Outlawing Conscience: Why We Need a Conscience Clause

CHUCK COLSON

Heather Williams spent five years working as a pharmacist at a Target store in St. Louis. During that time, Target accommodated Williams’s desire not to take part in dispensing the morning-after pill — the drug that causes the abortion of an embryonic human being. But then Planned Parenthood threatened to boycott the Target chain over Williams’s employment — so Target fired her.

Now, there are more than three hundred other pharmacies in St. Louis. So this was not a matter of great public concern. Pharmacists are not the only health-care providers under attack for obeying the demands of their conscience. Catholic hospitals are pressured to offer abortion services. And at some medical schools, students are told it’s not enough to learn how to remove a deceased fetus from a patient: They must also take part in the abortion of live fetuses — even though they are learning nothing new, because the procedure is identical. The reason? It’s indoctrination.

Now, here’s the great irony: These attacks on pharmacists are coming at the very time that the California Medical Association is attempting to bar doctors from getting involved in death-row executions — even if the doctors have no objections to taking part. You can’t kill murderers, but you must kill babies. Health-care providers, it appears, are allowed to have a conscience, so long as those consciences object only to politically correct moral evils.

Some observers, like the Washington Post, argue that the moral objections of pharmacists must be sacrificed if they interfere in medical decisions made between doctors and patients. This argument is both ethically confused and false. For every pharmacist who refuses to dispense the morning-after pill, there are hundreds who will. So what is really going on here?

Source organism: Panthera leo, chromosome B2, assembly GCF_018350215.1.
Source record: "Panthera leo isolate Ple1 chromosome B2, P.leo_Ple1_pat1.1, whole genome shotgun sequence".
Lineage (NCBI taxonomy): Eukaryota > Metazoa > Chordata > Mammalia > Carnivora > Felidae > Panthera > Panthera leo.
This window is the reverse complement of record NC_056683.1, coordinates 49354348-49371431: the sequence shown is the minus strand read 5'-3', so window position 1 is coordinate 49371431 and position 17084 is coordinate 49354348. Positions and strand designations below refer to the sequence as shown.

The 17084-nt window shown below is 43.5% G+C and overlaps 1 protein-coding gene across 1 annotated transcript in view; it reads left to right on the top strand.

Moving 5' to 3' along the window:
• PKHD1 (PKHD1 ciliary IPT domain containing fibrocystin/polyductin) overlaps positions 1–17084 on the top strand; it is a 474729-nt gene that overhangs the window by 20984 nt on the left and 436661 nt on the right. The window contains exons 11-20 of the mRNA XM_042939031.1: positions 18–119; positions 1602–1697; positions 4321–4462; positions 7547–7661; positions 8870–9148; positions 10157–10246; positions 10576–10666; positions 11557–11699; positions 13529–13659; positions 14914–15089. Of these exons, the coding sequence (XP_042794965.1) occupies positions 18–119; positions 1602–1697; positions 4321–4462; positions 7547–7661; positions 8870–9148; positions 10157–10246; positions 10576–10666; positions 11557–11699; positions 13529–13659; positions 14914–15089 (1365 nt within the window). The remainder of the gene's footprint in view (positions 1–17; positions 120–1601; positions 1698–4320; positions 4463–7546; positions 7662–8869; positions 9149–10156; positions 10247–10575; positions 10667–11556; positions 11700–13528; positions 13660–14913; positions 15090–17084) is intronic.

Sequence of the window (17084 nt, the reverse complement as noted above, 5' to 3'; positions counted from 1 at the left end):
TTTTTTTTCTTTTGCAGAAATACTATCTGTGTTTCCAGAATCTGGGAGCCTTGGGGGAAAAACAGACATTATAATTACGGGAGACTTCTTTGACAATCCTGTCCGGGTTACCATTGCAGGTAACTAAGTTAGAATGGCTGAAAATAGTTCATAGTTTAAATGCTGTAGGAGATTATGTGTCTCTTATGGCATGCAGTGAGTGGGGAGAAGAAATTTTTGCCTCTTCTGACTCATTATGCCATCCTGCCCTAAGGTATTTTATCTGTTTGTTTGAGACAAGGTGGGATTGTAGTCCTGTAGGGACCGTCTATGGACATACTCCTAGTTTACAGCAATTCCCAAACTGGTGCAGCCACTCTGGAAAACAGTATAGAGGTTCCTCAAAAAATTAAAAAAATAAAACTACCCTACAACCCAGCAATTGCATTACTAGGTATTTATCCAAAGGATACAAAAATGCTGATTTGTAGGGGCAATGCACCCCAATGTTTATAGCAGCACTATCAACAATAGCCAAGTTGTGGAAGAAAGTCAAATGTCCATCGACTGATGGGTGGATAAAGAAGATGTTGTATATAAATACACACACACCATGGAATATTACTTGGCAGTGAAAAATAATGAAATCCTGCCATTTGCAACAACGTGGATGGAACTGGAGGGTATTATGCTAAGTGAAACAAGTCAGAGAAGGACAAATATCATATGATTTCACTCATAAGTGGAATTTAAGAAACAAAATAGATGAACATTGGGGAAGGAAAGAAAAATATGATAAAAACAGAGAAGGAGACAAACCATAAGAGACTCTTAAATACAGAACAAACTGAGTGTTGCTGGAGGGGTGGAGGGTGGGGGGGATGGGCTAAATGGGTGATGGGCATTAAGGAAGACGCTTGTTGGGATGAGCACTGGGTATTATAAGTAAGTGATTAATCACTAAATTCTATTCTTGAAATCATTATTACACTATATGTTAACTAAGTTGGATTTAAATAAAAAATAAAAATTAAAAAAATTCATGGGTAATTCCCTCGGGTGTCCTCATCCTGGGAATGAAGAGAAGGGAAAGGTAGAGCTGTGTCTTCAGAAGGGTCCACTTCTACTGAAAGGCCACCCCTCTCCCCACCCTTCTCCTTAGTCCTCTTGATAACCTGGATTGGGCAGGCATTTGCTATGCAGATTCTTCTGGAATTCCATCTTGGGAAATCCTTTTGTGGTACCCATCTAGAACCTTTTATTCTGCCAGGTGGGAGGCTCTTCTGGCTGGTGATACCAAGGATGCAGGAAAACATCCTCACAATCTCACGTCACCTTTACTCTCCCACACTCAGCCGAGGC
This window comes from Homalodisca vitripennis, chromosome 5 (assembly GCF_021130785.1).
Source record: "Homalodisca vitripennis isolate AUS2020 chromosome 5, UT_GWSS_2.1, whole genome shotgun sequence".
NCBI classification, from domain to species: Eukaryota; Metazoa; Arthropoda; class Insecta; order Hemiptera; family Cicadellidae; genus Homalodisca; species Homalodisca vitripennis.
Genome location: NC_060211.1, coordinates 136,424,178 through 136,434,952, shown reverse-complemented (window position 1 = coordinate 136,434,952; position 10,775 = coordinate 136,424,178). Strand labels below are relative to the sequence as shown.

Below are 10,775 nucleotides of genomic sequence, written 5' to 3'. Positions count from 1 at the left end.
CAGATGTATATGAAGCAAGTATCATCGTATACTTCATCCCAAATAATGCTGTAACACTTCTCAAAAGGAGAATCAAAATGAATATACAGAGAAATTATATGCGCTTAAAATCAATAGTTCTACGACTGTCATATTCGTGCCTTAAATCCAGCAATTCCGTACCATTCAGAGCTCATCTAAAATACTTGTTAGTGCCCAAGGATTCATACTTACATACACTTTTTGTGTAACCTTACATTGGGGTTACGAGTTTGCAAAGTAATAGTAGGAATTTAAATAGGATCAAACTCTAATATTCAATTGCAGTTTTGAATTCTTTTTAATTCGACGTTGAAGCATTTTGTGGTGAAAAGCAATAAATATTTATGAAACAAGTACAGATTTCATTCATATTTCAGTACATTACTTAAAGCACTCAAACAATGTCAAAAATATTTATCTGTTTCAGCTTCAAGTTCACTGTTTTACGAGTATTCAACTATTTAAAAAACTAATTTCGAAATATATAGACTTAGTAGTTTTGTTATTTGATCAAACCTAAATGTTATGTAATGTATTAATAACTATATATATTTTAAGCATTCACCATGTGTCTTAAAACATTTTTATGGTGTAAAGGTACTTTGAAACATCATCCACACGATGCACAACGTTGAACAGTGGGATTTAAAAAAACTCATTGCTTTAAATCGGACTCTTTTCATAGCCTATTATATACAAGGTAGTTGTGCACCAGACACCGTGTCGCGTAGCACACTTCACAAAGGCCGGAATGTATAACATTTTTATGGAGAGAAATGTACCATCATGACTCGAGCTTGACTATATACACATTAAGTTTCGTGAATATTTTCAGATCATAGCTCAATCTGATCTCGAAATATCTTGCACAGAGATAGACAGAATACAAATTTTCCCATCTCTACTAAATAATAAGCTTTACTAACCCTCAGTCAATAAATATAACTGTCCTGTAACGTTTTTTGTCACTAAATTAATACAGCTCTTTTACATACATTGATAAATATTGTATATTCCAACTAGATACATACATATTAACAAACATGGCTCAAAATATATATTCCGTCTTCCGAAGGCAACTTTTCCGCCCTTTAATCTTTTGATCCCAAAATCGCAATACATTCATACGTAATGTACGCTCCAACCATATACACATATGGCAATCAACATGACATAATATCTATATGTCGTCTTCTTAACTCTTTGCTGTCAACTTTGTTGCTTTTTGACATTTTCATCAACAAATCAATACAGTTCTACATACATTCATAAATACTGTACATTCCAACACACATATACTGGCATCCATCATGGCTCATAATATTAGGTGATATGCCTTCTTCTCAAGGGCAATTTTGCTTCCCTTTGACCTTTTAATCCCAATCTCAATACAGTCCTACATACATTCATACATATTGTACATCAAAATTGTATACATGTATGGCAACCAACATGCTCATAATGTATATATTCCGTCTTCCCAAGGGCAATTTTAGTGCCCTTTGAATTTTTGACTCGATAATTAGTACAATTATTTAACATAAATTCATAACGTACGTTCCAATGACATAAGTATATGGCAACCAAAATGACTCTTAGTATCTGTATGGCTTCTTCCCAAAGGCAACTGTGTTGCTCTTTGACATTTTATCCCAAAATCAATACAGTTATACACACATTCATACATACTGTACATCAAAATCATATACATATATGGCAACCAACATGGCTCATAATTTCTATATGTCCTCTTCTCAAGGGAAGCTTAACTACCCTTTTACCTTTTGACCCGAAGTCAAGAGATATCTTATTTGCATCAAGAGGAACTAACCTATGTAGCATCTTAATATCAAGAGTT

That is why it’s not enough for abortion promoters that the morning-after pill is legal and readily available. In order to live with their own consciences, they need unanimous assent that abortion is a moral good. And that means silencing those whose words and actions testify otherwise.


What’s going on is an effort to silence any reminder, any public witness, that abortion is a moral evil, an offense against God. On some level, you see, abortion advocates know that killing unborn children is wrong. In Romans, Paul says that even the pagans know God’s moral law because it is “written on their hearts, their consciences also bearing witness.” Those who become incensed at the witness of people like Heather Williams are caught up in the age-old rebellion of the human race against its Creator. They cannot bear even the mention of the God whom they have rejected, or of His laws.

That is why it’s not enough for abortion promoters that the morning-after pill is legal and readily available. In order to live with their own consciences, they need unanimous assent that abortion is a moral good. And that means silencing those whose words and actions testify otherwise.